By Dew Ailes
By Chad Garrison
By Mabel Suen
By Chris Kornelis
By Mike Seely
By Daniel Hill
By Allison Babka
By Daniel Hill
You can hear the rumbling of some sort of hip-hop future on a few recent releases. It grumbles through the Anti-Pop Consortium's Arrhythmia; it unsteadies your balance on Prefuse 73's Vocal Studies & Uprock Narratives; its knees buckle within Cannibal Ox's The Cold Vein.
It's the sound of the steady bump-thwack-bump-thwack beat being fucked with. In the same way Ornette Coleman challenged jazz's steadiness, an important movement in hip-hop is questioning the notion of the standard beat. Rhythms wobble, then stumble. They're drunk, and the only thing supporting the beats is the MC -- a brilliant role reversal. At the forefront of the new is El-P, who, on his debut full-length, Fantastic Damage, nails it.
El-P used to be in Company Flow, a NYC group that earned respect in the late '90s before dissolving. These days, he's entrepreneur and producer: His label, Definitive Jux, consistently churns out shockers, and he's made beats for some of hip-hop's most adventuresome. El-P's out there, and he's got company.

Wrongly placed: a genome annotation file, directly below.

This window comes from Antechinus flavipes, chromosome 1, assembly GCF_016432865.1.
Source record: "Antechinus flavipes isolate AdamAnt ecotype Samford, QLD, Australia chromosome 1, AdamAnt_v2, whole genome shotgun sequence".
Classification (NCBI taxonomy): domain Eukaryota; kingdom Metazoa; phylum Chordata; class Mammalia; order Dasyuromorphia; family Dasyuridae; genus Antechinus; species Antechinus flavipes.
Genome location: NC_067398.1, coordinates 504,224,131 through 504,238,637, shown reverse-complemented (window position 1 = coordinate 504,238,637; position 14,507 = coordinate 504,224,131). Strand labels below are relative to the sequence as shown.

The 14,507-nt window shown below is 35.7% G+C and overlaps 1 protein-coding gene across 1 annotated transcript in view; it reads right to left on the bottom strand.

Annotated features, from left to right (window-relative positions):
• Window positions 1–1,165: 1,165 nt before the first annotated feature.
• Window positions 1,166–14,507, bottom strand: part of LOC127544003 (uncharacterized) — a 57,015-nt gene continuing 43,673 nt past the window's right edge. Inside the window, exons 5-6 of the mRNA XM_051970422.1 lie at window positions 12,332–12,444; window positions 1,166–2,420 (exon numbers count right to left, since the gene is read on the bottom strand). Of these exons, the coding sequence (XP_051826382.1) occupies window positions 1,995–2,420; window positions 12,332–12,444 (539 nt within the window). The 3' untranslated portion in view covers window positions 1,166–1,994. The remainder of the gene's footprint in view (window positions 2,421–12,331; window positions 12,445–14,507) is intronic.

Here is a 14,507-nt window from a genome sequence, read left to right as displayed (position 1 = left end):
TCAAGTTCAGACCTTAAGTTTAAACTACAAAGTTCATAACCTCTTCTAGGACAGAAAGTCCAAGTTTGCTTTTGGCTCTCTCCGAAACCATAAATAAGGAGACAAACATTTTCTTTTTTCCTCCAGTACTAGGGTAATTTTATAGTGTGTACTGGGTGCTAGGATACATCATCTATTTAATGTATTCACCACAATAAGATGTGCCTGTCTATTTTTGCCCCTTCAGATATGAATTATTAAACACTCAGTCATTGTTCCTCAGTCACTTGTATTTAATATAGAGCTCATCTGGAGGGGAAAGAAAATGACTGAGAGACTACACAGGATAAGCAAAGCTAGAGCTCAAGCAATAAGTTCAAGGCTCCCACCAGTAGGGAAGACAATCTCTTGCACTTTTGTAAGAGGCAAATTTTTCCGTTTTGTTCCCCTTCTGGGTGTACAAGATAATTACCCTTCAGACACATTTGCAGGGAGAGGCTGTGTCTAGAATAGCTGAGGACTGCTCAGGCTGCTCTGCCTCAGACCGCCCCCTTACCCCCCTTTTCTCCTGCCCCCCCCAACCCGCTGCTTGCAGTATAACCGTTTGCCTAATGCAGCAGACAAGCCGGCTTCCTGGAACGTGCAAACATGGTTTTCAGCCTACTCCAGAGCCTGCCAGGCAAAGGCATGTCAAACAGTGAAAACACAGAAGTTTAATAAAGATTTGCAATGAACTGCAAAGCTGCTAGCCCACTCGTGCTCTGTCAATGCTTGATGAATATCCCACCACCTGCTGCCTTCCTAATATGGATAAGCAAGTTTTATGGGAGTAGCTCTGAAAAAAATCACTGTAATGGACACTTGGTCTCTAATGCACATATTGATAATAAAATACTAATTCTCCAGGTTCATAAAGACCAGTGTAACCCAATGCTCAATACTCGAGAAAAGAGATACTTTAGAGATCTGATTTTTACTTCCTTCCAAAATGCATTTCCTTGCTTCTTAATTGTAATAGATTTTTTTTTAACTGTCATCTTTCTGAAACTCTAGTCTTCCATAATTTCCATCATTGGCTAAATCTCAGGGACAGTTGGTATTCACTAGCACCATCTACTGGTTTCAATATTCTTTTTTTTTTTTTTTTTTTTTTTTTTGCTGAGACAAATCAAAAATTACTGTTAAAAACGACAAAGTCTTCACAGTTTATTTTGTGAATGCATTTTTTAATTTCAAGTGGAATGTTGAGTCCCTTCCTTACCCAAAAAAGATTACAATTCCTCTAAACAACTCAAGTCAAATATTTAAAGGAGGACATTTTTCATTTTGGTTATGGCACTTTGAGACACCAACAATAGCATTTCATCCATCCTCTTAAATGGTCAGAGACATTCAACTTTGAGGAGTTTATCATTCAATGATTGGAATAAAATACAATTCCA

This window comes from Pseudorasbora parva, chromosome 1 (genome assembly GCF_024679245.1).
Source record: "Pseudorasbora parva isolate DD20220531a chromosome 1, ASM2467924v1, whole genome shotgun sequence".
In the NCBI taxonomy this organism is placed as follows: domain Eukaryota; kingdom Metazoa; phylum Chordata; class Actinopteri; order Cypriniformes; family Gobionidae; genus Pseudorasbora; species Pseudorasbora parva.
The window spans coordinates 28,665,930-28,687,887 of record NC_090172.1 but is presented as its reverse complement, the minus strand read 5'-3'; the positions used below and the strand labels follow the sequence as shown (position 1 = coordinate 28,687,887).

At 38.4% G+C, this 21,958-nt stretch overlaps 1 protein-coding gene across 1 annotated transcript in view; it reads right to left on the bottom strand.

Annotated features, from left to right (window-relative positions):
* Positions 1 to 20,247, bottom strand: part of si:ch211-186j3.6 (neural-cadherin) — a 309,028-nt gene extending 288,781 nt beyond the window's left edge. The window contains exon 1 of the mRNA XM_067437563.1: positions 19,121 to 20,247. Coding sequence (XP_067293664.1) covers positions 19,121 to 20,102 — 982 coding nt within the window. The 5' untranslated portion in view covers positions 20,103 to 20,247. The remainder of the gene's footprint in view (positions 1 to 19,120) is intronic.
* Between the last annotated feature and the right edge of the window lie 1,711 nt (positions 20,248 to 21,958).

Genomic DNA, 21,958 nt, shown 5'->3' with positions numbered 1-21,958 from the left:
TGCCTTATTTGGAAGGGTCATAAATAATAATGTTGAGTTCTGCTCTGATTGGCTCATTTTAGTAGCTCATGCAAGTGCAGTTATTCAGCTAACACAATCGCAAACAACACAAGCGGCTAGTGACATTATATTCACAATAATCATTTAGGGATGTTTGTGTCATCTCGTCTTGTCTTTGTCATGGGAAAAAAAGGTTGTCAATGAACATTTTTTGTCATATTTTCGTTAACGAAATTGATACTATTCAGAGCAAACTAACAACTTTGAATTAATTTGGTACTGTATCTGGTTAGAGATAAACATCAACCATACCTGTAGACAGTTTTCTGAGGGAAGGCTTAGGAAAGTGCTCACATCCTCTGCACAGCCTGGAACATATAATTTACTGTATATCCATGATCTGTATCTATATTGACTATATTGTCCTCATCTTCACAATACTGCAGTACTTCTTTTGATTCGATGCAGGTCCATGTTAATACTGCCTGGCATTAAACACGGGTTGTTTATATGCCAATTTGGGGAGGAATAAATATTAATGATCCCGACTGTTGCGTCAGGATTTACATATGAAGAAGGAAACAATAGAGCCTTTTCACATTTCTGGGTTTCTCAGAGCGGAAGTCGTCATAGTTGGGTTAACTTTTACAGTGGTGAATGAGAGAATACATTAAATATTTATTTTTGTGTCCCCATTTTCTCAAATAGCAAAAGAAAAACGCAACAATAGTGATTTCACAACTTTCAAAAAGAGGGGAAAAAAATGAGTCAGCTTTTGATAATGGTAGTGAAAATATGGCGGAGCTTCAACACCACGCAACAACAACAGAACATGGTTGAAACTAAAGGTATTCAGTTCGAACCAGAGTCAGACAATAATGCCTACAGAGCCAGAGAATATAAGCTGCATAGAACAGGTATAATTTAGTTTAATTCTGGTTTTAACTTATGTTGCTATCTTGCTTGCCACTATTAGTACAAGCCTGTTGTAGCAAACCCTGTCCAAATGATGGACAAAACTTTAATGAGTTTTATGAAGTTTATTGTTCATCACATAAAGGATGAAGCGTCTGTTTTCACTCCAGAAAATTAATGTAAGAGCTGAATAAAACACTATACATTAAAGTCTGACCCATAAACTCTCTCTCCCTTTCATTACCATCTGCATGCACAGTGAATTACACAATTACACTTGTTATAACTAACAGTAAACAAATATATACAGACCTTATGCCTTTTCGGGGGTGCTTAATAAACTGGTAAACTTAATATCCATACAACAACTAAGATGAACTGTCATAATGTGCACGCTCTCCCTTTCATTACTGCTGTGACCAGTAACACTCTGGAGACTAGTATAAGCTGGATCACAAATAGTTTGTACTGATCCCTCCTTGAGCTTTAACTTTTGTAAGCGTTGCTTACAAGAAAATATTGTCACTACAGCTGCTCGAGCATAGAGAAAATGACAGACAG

On Fantastic Damage El-P occupies the roles of producer and MC, and he kills. As an MC, he spits paragraphs, not stanzas. Yes, he rhymes, but he's got a peculiar internal clock. Seldom does he squeeze to fit his lyrics into the obvious rhythm; rather, he evenly balances lyrical needs and beat flow -- if he needs space to finish a thought, he finds it -- so his tracks roll at their own strange pace.
But El-P's better at producing than rapping. His tracks are uniformly insane. Dungeon drones battle with synthetic beeps. He inserts ear-splittingly high frequencies just to fuck with your head, couples them with deep bass, adds human moans to beats and rhythms that jump and reorganize nearly every four measures. El-P hates stasis, so while the Diddys of the world take the interstate to the end of a song, El-P cruises the winding thoroughfares.
Like most hip-hop records, though, it's too goddamn long; there's filler, and the record occasionally loses its momentum. Were Fantastic Damage twenty minutes shorter, it'd be perfect; as it stands, though, it's merely fantastic.